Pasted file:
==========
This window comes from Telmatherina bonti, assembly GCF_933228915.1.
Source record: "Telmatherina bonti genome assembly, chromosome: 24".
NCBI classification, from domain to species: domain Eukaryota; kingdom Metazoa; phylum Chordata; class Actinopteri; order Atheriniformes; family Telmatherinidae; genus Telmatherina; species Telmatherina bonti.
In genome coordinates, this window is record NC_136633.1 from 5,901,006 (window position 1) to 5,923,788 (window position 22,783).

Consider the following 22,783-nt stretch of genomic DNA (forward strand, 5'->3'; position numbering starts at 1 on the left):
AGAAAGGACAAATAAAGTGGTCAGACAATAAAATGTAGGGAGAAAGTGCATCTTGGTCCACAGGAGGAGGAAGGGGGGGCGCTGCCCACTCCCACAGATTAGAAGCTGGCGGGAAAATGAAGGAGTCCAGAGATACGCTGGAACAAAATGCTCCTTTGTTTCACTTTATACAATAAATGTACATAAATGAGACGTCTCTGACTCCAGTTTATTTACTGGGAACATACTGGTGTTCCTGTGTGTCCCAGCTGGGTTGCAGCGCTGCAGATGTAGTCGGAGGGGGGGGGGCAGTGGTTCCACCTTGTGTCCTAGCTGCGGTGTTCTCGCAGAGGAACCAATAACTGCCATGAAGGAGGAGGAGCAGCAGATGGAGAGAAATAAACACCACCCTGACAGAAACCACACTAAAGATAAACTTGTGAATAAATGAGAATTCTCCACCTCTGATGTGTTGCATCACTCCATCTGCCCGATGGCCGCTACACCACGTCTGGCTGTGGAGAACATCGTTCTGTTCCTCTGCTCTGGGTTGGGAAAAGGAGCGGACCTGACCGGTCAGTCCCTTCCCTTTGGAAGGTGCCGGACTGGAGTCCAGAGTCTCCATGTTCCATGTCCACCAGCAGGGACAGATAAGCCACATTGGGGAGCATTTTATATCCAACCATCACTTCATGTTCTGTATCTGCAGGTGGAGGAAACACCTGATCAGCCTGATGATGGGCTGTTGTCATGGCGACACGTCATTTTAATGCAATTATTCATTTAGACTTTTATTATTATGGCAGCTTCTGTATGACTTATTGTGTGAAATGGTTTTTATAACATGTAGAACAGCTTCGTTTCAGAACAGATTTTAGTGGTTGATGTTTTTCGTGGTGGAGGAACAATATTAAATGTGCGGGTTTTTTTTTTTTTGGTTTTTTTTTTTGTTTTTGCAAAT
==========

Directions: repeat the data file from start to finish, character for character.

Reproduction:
This window comes from Telmatherina bonti, assembly GCF_933228915.1.
Source record: "Telmatherina bonti genome assembly, chromosome: 24".
NCBI classification, from domain to species: domain Eukaryota; kingdom Metazoa; phylum Chordata; class Actinopteri; order Atheriniformes; family Telmatherinidae; genus Telmatherina; species Telmatherina bonti.
In genome coordinates, this window is record NC_136633.1 from 5,901,006 (window position 1) to 5,923,788 (window position 22,783).

Consider the following 22,783-nt stretch of genomic DNA (forward strand, 5'->3'; position numbering starts at 1 on the left):
AGAAAGGACAAATAAAGTGGTCAGACAATAAAATGTAGGGAGAAAGTGCATCTTGGTCCACAGGAGGAGGAAGGGGGGGCGCTGCCCACTCCCACAGATTAGAAGCTGGCGGGAAAATGAAGGAGTCCAGAGATACGCTGGAACAAAATGCTCCTTTGTTTCACTTTATACAATAAATGTACATAAATGAGACGTCTCTGACTCCAGTTTATTTACTGGGAACATACTGGTGTTCCTGTGTGTCCCAGCTGGGTTGCAGCGCTGCAGATGTAGTCGGAGGGGGGGGGGCAGTGGTTCCACCTTGTGTCCTAGCTGCGGTGTTCTCGCAGAGGAACCAATAACTGCCATGAAGGAGGAGGAGCAGCAGATGGAGAGAAATAAACACCACCCTGACAGAAACCACACTAAAGATAAACTTGTGAATAAATGAGAATTCTCCACCTCTGATGTGTTGCATCACTCCATCTGCCCGATGGCCGCTACACCACGTCTGGCTGTGGAGAACATCGTTCTGTTCCTCTGCTCTGGGTTGGGAAAAGGAGCGGACCTGACCGGTCAGTCCCTTCCCTTTGGAAGGTGCCGGACTGGAGTCCAGAGTCTCCATGTTCCATGTCCACCAGCAGGGACAGATAAGCCACATTGGGGAGCATTTTATATCCAACCATCACTTCATGTTCTGTATCTGCAGGTGGAGGAAACACCTGATCAGCCTGATGATGGGCTGTTGTCATGGCGACACGTCATTTTAATGCAATTATTCATTTAGACTTTTATTATTATGGCAGCTTCTGTATGACTTATTGTGTGAAATGGTTTTTATAACATGTAGAACAGCTTCGTTTCAGAACAGATTTTAGTGGTTGATGTTTTTCGTGGTGGAGGAACAATATTAAATGTGCGGGTTTTTTTTTTTTTGGTTTTTTTTTTTGTTTTTGCAAAT